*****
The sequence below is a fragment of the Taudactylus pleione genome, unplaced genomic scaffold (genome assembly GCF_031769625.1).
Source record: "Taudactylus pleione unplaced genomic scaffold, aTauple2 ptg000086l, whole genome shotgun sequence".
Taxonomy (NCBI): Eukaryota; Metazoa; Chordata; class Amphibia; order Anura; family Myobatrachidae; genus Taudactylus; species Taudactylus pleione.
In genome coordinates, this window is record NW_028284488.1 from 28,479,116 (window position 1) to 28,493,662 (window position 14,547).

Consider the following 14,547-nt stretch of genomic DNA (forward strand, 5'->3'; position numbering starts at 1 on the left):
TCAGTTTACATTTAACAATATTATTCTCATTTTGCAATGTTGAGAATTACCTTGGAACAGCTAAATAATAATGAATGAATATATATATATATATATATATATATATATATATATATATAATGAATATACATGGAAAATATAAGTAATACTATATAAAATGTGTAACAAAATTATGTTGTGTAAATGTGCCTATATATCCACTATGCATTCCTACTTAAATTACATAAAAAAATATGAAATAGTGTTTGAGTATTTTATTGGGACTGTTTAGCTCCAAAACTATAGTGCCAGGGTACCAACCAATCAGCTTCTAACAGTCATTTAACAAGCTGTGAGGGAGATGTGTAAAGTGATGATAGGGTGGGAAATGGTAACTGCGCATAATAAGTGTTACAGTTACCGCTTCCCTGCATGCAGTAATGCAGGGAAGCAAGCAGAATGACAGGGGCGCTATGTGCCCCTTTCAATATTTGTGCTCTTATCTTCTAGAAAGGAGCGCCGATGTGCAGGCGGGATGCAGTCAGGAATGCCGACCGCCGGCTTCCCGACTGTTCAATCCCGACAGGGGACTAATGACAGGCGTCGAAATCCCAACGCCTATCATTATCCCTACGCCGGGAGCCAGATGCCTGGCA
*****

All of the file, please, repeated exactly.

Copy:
The sequence below is a fragment of the Taudactylus pleione genome, unplaced genomic scaffold (genome assembly GCF_031769625.1).
Source record: "Taudactylus pleione unplaced genomic scaffold, aTauple2 ptg000086l, whole genome shotgun sequence".
Taxonomy (NCBI): Eukaryota; Metazoa; Chordata; class Amphibia; order Anura; family Myobatrachidae; genus Taudactylus; species Taudactylus pleione.
In genome coordinates, this window is record NW_028284488.1 from 28,479,116 (window position 1) to 28,493,662 (window position 14,547).

Consider the following 14,547-nt stretch of genomic DNA (forward strand, 5'->3'; position numbering starts at 1 on the left):
TCAGTTTACATTTAACAATATTATTCTCATTTTGCAATGTTGAGAATTACCTTGGAACAGCTAAATAATAATGAATGAATATATATATATATATATATATATATATATATATATATATAATGAATATACATGGAAAATATAAGTAATACTATATAAAATGTGTAACAAAATTATGTTGTGTAAATGTGCCTATATATCCACTATGCATTCCTACTTAAATTACATAAAAAAATATGAAATAGTGTTTGAGTATTTTATTGGGACTGTTTAGCTCCAAAACTATAGTGCCAGGGTACCAACCAATCAGCTTCTAACAGTCATTTAACAAGCTGTGAGGGAGATGTGTAAAGTGATGATAGGGTGGGAAATGGTAACTGCGCATAATAAGTGTTACAGTTACCGCTTCCCTGCATGCAGTAATGCAGGGAAGCAAGCAGAATGACAGGGGCGCTATGTGCCCCTTTCAATATTTGTGCTCTTATCTTCTAGAAAGGAGCGCCGATGTGCAGGCGGGATGCAGTCAGGAATGCCGACCGCCGGCTTCCCGACTGTTCAATCCCGACAGGGGACTAATGACAGGCGTCGAAATCCCAACGCCTATCATTATCCCTACGCCGGGAGCCAGATGCCTGGCA